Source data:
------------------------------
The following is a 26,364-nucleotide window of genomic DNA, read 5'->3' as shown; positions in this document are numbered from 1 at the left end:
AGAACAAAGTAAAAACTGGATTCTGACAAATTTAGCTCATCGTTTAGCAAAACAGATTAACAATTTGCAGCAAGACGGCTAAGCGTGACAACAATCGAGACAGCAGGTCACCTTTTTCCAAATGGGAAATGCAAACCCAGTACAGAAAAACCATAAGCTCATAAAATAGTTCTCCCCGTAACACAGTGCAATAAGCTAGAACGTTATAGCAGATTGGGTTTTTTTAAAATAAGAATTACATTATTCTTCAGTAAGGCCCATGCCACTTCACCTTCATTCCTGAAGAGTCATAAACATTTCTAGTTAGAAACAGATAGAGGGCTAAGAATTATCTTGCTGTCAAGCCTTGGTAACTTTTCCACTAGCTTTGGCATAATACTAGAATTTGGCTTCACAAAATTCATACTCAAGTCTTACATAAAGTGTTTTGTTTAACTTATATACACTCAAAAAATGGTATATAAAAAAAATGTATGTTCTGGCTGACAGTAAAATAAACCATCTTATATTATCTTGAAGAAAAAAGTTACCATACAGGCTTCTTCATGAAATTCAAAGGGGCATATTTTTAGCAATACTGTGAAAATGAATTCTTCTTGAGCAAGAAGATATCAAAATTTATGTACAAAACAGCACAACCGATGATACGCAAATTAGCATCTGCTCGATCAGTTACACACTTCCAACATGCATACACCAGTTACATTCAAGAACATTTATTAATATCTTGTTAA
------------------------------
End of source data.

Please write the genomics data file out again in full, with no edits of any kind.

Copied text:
The following is a 26,364-nucleotide window of genomic DNA, read 5'->3' as shown; positions in this document are numbered from 1 at the left end:
AGAACAAAGTAAAAACTGGATTCTGACAAATTTAGCTCATCGTTTAGCAAAACAGATTAACAATTTGCAGCAAGACGGCTAAGCGTGACAACAATCGAGACAGCAGGTCACCTTTTTCCAAATGGGAAATGCAAACCCAGTACAGAAAAACCATAAGCTCATAAAATAGTTCTCCCCGTAACACAGTGCAATAAGCTAGAACGTTATAGCAGATTGGGTTTTTTTAAAATAAGAATTACATTATTCTTCAGTAAGGCCCATGCCACTTCACCTTCATTCCTGAAGAGTCATAAACATTTCTAGTTAGAAACAGATAGAGGGCTAAGAATTATCTTGCTGTCAAGCCTTGGTAACTTTTCCACTAGCTTTGGCATAATACTAGAATTTGGCTTCACAAAATTCATACTCAAGTCTTACATAAAGTGTTTTGTTTAACTTATATACACTCAAAAAATGGTATATAAAAAAAATGTATGTTCTGGCTGACAGTAAAATAAACCATCTTATATTATCTTGAAGAAAAAAGTTACCATACAGGCTTCTTCATGAAATTCAAAGGGGCATATTTTTAGCAATACTGTGAAAATGAATTCTTCTTGAGCAAGAAGATATCAAAATTTATGTACAAAACAGCACAACCGATGATACGCAAATTAGCATCTGCTCGATCAGTTACACACTTCCAACATGCATACACCAGTTACATTCAAGAACATTTATTAATATCTTGTTAA